Monday, January 21, is the national holiday commemorating Dr. Martin Luther King Jr.'s birthday anniversary. If he had not been horribly murdered by an assassin in 1968, or struck down in some other fashion, he would be 84 years old. Across the country, in every major city and most medium-sized towns there will be at least some kind of event. In Kansas City, where I am now sitting, multiple events have already happened as I write these words.
Alex Jones, the Austin, Texas-based radio talk-show host who's made a career of pumping out bigotry and conspiracies for profit, was invited onto CNN's "Piers Morgan Tonight" show on Monday, January 7 to discuss gun rights. In part, Jones was asked on the program to discuss his petition to "Deport Piers Morgan" after the CNN host advocated for gun control measures in the wake of the Newtown massacre. Rather than engage in a debate or discussion, Jones launched into an irate, conspiracy-laden rant.
Two self-avowed white supremacists, Holly Ann Grigsby and David Pederson, are awaiting trial in district courts in Oregon and Washington State for a five-month crime spree in 2011 that included kidnapping, robbery and murder—all in the name of preserving and purifying the "white race." They are charged under the same racketeering statute that was used by federal prosecutors in 1985 in Seattle, when twenty-three members of The Order were indicted for a murder, robbery and other crimes.
The Order criminal enterprise lasted longer, involved more combatants and was considerably more sophisticated politically than the most recent case. Indeed, the legacy of The Order included multiple Klan, Aryan Nations and neo-Nazi organizations adopting the "white bastion" strategy: trying to create a whites-only republic in the states of the Pacific Northwest region of the United States. Although it had its detractors inside the white nationalist movement at the time, the strategy was promoted widely until the defeat of the militia movement in the late 1990s.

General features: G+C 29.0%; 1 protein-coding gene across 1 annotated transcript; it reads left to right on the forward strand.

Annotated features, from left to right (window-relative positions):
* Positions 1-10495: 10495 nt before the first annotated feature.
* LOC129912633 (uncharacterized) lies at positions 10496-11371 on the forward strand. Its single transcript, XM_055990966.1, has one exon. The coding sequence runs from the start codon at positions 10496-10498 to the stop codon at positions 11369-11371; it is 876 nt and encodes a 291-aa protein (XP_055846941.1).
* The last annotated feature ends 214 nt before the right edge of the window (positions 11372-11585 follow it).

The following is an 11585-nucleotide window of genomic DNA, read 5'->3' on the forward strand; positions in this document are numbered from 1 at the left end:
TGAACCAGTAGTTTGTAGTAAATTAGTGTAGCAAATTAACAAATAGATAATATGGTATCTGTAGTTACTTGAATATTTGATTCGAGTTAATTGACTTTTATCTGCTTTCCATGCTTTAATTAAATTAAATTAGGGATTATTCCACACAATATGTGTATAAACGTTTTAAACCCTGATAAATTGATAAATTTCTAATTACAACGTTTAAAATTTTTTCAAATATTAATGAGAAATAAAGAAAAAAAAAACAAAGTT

Today, the white nationalist idea of secession, carving out a piece of territory in the Pacific Northwest, is regaining adherents. An uptick in activity in the region, increased discussion of the possibility of establishing a white republic, and the migration of a few white souls into states of Montana and Idaho may be signs that more trouble is in the offing.
Due to the interest in the international aspects of the white power music scene generated by the murder and mayhem alleged committed by white power musician Wade Michael Page, IREHR publishes here an investigative look back from our archives to further understanding of the nature of this international cooperation.
Long before the shooter walked into a suburban Milwaukee Sikh temple and opened fire, murdering six people before being killed by police, the former soldier reportedly responsible for the horrific attack was loaded with the ideological ammunition to carry out acts of mass violence against people of color.
Wade Michael Page has been identified as the alleged shooter. The exact motivation for Page's targeting of the Sikh temple is not now known, but his background shows a young man who for over a decade had his head filled with white noise.
On Tuesday, May 22, Dennis Mahon will be sentenced for sending a mail bomb to the Scottsdale, Arizona, Office of Diversity and Dialogue in February 2004. The bomb injured three people, including Don Logan, an African American who was director of the office. Mahon's twin brother, Daniel Mahon, was indicted in the case, but not convicted. Neither man was convicted of a hate crime, although all the evidence pointed to racial animus as the only motivating cause for the crime.
Dennis Mahon's background is instructive for several reasons: the length of time he stayed active in the white nationalist movement; the multiple number of organizations he was a member of; his international travel on behalf of the nationalist movement; and his life-long tendency to associate himself with the movement's most violent wing.